Illinois Citizen Utility Board (CUB)

Public Act 83-945

The most sensitive nerve in the body is the pocketbook nerve.

President Harry S. Truman

View The Portrait

On September 20, 1983, Gov. James Thompson signed the Citizens Utility Board (CUB) law (Public Act 83-945) to provide “effective and democratic representation of utility consumers before the Illinois Commerce Commission, the General Assembly, the courts and other public bodies, and by providing consumer education on utility services prices and methods of energy conservation.”

Under the new law, CUB was established to be a statewide, nonpartisan consumer group. It would receive no tax dollars beyond an initial $100,000 startup loan, which it repaid with interest ahead of schedule. Members could join for $5, and anyone (except utility employees) could run for the volunteer Board of Directors elected by the membership.

In July, 1984, the first CUB membership inserts were included in 3.5 million phone bills. Some 30,000 consumers quickly sent back $5 to join the new group. The next month, 2.3 million gas customers received the CUB insert along with 5 million electric customers in September, 1984.

Within six months, CUB had grown to 100,000 dues-paying members from all 102 counties in Illinois. And it’s grown to be one of the most successful consumer groups in the nation over the past three decades.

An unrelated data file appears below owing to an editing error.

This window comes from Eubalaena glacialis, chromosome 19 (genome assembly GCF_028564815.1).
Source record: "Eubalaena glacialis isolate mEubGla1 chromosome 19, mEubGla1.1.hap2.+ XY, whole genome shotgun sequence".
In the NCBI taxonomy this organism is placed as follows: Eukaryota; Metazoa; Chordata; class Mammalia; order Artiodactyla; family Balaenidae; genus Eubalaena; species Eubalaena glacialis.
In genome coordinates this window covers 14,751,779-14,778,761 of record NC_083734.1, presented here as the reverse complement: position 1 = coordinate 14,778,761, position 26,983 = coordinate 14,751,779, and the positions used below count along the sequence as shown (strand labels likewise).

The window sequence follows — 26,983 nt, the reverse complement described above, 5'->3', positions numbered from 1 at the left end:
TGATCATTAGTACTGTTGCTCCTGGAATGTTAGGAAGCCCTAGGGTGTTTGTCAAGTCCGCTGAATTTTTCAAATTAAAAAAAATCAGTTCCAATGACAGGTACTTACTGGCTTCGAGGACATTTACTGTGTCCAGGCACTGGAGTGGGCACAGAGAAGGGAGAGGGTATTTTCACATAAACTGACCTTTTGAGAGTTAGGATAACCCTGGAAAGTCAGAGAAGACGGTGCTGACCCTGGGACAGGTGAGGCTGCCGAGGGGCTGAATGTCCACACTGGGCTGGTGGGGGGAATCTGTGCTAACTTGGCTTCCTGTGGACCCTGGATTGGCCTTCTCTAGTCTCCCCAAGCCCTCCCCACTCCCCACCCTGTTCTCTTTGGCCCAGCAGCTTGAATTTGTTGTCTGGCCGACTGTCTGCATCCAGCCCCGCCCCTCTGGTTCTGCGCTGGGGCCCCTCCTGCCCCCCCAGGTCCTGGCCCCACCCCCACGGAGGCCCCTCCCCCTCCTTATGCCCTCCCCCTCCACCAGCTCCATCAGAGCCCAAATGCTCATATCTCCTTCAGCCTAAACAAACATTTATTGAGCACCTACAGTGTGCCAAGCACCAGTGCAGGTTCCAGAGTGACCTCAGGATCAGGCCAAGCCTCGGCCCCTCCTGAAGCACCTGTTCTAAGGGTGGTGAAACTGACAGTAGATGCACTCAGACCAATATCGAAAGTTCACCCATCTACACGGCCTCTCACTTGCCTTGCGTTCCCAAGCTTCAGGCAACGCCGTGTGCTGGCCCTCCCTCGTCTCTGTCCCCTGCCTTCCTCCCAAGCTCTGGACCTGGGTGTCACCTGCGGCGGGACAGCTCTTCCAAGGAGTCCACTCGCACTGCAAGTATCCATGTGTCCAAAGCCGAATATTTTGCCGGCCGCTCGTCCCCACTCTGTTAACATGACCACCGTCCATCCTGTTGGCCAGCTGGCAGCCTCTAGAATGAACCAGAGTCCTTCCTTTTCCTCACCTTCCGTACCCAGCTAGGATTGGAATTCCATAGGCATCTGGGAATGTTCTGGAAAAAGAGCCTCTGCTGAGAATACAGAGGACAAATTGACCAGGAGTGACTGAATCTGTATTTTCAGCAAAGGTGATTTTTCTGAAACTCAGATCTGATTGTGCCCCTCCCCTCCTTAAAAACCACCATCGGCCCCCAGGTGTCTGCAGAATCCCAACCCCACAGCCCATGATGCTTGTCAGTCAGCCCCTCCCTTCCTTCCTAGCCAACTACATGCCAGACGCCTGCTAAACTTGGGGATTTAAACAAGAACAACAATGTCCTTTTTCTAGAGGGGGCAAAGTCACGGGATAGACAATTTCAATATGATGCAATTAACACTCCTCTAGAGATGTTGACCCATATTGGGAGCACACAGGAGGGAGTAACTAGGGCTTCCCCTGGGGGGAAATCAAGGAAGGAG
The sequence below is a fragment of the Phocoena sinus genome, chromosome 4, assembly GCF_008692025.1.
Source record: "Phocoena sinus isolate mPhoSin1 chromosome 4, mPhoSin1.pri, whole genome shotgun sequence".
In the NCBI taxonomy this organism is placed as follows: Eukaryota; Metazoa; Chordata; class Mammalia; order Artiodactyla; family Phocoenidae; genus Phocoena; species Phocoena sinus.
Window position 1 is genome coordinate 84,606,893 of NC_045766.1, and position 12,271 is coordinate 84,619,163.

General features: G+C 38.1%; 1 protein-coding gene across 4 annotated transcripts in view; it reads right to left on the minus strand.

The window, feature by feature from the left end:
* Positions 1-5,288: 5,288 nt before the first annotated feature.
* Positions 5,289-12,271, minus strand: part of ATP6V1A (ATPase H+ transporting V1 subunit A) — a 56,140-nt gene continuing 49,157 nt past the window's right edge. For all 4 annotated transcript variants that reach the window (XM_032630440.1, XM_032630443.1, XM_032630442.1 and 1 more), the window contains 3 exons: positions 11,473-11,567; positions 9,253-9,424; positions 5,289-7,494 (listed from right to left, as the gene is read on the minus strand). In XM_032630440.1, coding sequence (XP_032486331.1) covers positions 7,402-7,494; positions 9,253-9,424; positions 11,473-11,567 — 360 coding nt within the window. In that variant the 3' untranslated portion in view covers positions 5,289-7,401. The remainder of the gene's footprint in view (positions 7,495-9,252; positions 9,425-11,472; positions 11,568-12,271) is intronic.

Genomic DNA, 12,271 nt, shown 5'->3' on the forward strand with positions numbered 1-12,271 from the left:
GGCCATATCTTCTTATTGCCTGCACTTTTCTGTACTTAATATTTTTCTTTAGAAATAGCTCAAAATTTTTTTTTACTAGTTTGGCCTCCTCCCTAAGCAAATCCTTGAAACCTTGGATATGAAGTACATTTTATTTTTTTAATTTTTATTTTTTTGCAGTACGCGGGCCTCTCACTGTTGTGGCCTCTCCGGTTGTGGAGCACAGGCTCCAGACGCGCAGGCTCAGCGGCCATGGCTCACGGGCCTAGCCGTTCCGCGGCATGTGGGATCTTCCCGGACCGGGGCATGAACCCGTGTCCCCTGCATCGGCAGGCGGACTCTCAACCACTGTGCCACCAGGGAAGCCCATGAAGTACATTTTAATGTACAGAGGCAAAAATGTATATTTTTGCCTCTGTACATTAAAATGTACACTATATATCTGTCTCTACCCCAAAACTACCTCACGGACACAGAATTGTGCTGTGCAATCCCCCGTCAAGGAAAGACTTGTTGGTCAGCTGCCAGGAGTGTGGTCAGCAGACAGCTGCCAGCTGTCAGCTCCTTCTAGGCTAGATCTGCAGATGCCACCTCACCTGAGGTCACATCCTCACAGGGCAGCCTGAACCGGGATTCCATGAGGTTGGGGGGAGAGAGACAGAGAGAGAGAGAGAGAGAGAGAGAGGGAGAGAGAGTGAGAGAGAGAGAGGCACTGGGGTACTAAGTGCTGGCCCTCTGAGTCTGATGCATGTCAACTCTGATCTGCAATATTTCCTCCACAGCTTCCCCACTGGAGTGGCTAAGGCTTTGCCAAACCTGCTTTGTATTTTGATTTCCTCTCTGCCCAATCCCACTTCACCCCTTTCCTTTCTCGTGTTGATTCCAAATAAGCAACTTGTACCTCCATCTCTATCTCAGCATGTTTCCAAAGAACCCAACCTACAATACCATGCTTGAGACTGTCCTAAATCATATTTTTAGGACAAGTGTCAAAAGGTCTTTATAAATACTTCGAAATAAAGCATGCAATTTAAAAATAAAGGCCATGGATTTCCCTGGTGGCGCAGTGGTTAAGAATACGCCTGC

The Illinois Citizens Utility Board is a powerful voice for consumers. Since 1984, CUB has saved consumers billions of dollars by defeating or delaying rate hikes, winning rate reductions, suing the utility companies and promoting energy conservation. It has also counseled tens of thousands of consumers about their complicated utility bills.

The birth of CUB came after advisory referendums were placed on the ballots of Chicago and 111 other municipalities through the petition efforts of Pat Quinn and volunteers of the Coalition for Political Honesty. The Chicago City Council approved a referendum resolution sponsored by Ald. Edward Burke calling for the creation of CUB, and Chicago voters approved the CUB referendum by a 4-1 margin in the November, 1982 election.

On April 12, 1983, voters in 111 suburban and downstate municipalities overwhelmingly approved CUB advisory referendums. The Illinois General Assembly paid attention to the successful CUB advisory referendums and enacted the CUB bill, sending the bill to Gov. Thompson’s desk.